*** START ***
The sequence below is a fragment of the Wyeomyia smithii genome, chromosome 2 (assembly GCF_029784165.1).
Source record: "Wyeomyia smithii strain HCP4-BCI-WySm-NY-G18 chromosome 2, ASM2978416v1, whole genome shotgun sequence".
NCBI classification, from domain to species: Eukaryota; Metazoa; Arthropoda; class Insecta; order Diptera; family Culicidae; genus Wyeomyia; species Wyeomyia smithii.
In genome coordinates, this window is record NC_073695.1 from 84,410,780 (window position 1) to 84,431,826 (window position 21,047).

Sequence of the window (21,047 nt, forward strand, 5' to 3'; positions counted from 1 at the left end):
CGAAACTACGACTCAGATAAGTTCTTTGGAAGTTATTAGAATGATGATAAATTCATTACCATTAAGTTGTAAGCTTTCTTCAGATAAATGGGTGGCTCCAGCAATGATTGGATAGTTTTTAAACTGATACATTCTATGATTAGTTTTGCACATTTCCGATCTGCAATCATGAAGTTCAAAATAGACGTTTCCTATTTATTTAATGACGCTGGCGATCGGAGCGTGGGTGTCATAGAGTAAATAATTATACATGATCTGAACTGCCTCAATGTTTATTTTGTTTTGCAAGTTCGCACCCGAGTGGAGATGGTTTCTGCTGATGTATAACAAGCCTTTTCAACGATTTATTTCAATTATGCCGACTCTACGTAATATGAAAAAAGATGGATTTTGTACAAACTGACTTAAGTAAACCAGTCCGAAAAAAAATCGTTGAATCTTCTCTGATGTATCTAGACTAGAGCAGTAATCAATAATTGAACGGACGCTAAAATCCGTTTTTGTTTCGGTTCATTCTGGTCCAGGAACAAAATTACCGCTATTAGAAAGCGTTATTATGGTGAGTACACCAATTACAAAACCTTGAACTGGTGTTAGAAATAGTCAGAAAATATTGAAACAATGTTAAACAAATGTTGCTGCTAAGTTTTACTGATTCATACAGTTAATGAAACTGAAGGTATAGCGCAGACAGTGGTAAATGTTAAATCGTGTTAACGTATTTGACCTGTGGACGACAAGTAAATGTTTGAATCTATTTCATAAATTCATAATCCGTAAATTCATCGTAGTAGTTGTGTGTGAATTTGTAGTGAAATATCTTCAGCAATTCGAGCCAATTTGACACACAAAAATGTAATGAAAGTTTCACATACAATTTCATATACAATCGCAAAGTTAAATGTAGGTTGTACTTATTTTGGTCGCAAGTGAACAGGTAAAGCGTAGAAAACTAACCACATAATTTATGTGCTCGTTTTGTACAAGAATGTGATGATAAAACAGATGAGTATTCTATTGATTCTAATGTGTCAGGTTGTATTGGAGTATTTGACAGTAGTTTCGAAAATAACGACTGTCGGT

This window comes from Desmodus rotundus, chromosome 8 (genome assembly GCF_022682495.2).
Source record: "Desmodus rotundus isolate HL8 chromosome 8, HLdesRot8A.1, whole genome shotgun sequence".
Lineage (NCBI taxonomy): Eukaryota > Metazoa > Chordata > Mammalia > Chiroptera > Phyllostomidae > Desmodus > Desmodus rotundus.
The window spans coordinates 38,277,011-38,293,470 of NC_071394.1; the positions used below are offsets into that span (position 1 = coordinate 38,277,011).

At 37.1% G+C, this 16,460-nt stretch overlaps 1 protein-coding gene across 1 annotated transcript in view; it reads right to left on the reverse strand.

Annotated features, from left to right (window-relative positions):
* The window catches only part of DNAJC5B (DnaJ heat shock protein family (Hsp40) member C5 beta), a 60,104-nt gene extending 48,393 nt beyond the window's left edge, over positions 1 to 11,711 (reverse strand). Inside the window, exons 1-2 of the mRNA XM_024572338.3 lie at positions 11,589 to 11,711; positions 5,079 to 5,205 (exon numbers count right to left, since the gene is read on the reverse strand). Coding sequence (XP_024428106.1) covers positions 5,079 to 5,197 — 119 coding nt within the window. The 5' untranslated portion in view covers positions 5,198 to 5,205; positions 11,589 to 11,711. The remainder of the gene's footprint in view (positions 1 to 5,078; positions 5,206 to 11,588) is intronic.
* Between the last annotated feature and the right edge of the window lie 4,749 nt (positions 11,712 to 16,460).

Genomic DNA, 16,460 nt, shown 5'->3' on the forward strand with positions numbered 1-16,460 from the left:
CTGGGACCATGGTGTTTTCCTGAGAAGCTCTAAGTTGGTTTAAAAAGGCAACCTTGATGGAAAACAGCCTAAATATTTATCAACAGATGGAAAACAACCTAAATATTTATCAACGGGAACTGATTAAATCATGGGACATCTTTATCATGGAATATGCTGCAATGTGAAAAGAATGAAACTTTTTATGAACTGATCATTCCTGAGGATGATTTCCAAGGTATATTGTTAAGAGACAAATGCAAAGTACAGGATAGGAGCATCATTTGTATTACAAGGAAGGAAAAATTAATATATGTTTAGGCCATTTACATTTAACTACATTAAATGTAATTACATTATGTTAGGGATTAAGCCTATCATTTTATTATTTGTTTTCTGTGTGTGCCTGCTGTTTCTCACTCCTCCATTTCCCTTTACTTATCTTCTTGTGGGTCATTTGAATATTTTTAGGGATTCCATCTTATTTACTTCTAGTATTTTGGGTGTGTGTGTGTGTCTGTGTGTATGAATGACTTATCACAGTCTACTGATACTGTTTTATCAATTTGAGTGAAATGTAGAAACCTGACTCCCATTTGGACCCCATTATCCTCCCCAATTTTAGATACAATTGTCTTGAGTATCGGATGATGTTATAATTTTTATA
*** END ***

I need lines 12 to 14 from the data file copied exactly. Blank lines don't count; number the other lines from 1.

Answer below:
Annotated features, from left to right (window-relative positions):
* The window catches only part of DNAJC5B (DnaJ heat shock protein family (Hsp40) member C5 beta), a 60,104-nt gene extending 48,393 nt beyond the window's left edge, over positions 1 to 11,711 (reverse strand). Inside the window, exons 1-2 of the mRNA XM_024572338.3 lie at positions 11,589 to 11,711; positions 5,079 to 5,205 (exon numbers count right to left, since the gene is read on the reverse strand). Coding sequence (XP_024428106.1) covers positions 5,079 to 5,197 — 119 coding nt within the window. The 5' untranslated portion in view covers positions 5,198 to 5,205; positions 11,589 to 11,711. The remainder of the gene's footprint in view (positions 1 to 5,078; positions 5,206 to 11,588) is intronic.
* Between the last annotated feature and the right edge of the window lie 4,749 nt (positions 11,712 to 16,460).